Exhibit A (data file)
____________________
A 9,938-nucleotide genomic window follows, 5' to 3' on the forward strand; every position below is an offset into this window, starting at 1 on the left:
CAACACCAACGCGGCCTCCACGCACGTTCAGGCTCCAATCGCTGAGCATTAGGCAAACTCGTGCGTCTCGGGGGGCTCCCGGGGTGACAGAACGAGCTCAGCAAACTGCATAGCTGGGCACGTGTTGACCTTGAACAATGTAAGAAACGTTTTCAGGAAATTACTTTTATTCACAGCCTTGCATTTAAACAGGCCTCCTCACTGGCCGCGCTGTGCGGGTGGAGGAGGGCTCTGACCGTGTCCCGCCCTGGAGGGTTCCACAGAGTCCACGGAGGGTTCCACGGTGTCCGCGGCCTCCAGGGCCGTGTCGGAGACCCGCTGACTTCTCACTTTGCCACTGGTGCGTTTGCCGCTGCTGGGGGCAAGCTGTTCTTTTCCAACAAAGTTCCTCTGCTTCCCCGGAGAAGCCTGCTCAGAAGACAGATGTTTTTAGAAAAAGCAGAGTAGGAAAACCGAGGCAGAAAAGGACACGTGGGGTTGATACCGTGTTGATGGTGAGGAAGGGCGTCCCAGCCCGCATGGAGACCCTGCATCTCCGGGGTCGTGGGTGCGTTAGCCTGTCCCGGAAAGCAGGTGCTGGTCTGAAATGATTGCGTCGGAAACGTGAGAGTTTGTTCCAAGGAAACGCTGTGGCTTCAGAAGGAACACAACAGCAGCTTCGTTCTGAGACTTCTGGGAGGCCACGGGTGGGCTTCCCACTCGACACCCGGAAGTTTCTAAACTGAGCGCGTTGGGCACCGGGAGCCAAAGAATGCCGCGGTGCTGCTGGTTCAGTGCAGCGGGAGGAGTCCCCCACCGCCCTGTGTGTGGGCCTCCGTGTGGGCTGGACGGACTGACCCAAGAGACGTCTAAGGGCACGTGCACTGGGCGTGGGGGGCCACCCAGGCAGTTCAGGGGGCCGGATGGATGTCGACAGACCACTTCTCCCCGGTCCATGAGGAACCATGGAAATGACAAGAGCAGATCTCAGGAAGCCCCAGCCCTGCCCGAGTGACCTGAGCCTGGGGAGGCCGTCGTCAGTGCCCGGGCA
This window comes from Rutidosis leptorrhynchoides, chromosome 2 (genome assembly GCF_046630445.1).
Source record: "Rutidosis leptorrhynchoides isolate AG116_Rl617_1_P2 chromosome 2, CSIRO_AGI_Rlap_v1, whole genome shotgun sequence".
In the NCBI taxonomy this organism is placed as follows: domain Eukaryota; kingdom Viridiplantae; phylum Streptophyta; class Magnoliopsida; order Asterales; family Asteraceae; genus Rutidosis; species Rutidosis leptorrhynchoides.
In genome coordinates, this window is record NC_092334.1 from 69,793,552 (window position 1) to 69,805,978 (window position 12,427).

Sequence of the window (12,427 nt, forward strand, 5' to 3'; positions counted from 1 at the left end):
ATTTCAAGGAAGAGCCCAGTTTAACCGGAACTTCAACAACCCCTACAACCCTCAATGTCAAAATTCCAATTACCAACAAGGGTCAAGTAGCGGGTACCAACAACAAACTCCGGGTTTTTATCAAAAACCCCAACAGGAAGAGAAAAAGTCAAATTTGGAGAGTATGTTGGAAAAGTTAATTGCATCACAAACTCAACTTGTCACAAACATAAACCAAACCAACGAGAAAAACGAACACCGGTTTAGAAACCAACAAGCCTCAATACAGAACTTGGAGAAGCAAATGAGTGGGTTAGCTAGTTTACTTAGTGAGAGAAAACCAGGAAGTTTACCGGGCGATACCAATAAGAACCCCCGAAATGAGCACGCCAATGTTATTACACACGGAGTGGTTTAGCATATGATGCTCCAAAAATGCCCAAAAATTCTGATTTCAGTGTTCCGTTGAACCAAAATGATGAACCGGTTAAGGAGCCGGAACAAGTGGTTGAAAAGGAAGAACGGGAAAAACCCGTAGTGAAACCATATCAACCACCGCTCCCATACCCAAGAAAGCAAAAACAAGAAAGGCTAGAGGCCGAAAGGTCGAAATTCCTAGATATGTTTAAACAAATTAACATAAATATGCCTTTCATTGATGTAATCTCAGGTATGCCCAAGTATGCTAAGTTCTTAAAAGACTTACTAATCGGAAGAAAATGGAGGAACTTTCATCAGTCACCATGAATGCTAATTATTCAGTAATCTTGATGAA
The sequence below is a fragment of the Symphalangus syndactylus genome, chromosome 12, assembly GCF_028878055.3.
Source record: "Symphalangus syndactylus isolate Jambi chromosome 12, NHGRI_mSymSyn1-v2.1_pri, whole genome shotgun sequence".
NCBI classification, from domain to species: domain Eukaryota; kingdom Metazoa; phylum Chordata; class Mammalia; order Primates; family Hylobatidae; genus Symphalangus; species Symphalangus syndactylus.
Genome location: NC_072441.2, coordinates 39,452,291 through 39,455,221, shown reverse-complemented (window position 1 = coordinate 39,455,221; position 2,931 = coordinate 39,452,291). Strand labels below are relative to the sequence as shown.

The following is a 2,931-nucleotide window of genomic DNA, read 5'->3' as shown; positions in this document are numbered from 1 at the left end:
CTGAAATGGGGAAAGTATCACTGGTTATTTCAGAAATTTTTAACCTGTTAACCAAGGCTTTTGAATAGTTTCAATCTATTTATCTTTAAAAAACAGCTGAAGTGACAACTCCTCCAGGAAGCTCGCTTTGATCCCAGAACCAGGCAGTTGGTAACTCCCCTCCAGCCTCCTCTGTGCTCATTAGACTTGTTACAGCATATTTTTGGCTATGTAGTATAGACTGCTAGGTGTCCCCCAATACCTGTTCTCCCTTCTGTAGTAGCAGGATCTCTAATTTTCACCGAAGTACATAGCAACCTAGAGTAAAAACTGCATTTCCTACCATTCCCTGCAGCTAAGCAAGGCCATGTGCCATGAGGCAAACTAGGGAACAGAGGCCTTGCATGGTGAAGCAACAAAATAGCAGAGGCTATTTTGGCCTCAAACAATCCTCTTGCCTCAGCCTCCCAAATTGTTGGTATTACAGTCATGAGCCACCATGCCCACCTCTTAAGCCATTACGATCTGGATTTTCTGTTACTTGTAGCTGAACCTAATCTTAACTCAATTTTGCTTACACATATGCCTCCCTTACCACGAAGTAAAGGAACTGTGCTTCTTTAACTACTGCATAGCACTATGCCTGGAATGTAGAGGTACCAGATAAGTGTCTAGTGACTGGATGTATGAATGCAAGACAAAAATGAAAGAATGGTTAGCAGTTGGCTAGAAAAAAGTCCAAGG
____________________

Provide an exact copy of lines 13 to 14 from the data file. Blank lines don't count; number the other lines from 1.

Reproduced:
The following is a 2,931-nucleotide window of genomic DNA, read 5'->3' as shown; positions in this document are numbered from 1 at the left end:
CTGAAATGGGGAAAGTATCACTGGTTATTTCAGAAATTTTTAACCTGTTAACCAAGGCTTTTGAATAGTTTCAATCTATTTATCTTTAAAAAACAGCTGAAGTGACAACTCCTCCAGGAAGCTCGCTTTGATCCCAGAACCAGGCAGTTGGTAACTCCCCTCCAGCCTCCTCTGTGCTCATTAGACTTGTTACAGCATATTTTTGGCTATGTAGTATAGACTGCTAGGTGTCCCCCAATACCTGTTCTCCCTTCTGTAGTAGCAGGATCTCTAATTTTCACCGAAGTACATAGCAACCTAGAGTAAAAACTGCATTTCCTACCATTCCCTGCAGCTAAGCAAGGCCATGTGCCATGAGGCAAACTAGGGAACAGAGGCCTTGCATGGTGAAGCAACAAAATAGCAGAGGCTATTTTGGCCTCAAACAATCCTCTTGCCTCAGCCTCCCAAATTGTTGGTATTACAGTCATGAGCCACCATGCCCACCTCTTAAGCCATTACGATCTGGATTTTCTGTTACTTGTAGCTGAACCTAATCTTAACTCAATTTTGCTTACACATATGCCTCCCTTACCACGAAGTAAAGGAACTGTGCTTCTTTAACTACTGCATAGCACTATGCCTGGAATGTAGAGGTACCAGATAAGTGTCTAGTGACTGGATGTATGAATGCAAGACAAAAATGAAAGAATGGTTAGCAGTTGGCTAGAAAAAAGTCCAAGG